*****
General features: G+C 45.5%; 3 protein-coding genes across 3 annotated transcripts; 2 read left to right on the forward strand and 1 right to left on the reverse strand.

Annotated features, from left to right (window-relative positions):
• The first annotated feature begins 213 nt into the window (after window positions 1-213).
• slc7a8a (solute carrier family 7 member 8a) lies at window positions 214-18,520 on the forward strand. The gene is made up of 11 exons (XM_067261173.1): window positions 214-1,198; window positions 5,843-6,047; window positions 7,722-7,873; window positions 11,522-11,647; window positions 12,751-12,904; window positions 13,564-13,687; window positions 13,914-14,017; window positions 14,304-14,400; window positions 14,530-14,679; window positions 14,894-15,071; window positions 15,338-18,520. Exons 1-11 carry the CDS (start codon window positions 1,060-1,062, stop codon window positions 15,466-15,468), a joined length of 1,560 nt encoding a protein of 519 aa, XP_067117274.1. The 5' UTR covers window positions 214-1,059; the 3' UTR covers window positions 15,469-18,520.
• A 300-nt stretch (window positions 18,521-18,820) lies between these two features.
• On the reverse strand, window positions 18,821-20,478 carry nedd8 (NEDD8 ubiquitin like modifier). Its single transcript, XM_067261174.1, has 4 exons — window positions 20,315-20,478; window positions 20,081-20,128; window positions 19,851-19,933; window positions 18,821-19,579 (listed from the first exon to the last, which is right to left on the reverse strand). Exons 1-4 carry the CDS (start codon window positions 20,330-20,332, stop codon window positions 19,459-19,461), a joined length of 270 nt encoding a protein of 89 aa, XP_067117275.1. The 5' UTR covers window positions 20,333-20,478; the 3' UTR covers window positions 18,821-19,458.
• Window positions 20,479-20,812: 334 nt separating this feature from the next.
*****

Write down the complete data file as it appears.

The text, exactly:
General features: G+C 45.5%; 3 protein-coding genes across 3 annotated transcripts; 2 read left to right on the forward strand and 1 right to left on the reverse strand.

Annotated features, from left to right (window-relative positions):
• The first annotated feature begins 213 nt into the window (after window positions 1-213).
• slc7a8a (solute carrier family 7 member 8a) lies at window positions 214-18,520 on the forward strand. The gene is made up of 11 exons (XM_067261173.1): window positions 214-1,198; window positions 5,843-6,047; window positions 7,722-7,873; window positions 11,522-11,647; window positions 12,751-12,904; window positions 13,564-13,687; window positions 13,914-14,017; window positions 14,304-14,400; window positions 14,530-14,679; window positions 14,894-15,071; window positions 15,338-18,520. Exons 1-11 carry the CDS (start codon window positions 1,060-1,062, stop codon window positions 15,466-15,468), a joined length of 1,560 nt encoding a protein of 519 aa, XP_067117274.1. The 5' UTR covers window positions 214-1,059; the 3' UTR covers window positions 15,469-18,520.
• A 300-nt stretch (window positions 18,521-18,820) lies between these two features.
• On the reverse strand, window positions 18,821-20,478 carry nedd8 (NEDD8 ubiquitin like modifier). Its single transcript, XM_067261174.1, has 4 exons — window positions 20,315-20,478; window positions 20,081-20,128; window positions 19,851-19,933; window positions 18,821-19,579 (listed from the first exon to the last, which is right to left on the reverse strand). Exons 1-4 carry the CDS (start codon window positions 20,330-20,332, stop codon window positions 19,459-19,461), a joined length of 270 nt encoding a protein of 89 aa, XP_067117275.1. The 5' UTR covers window positions 20,333-20,478; the 3' UTR covers window positions 18,821-19,458.
• Window positions 20,479-20,812: 334 nt separating this feature from the next.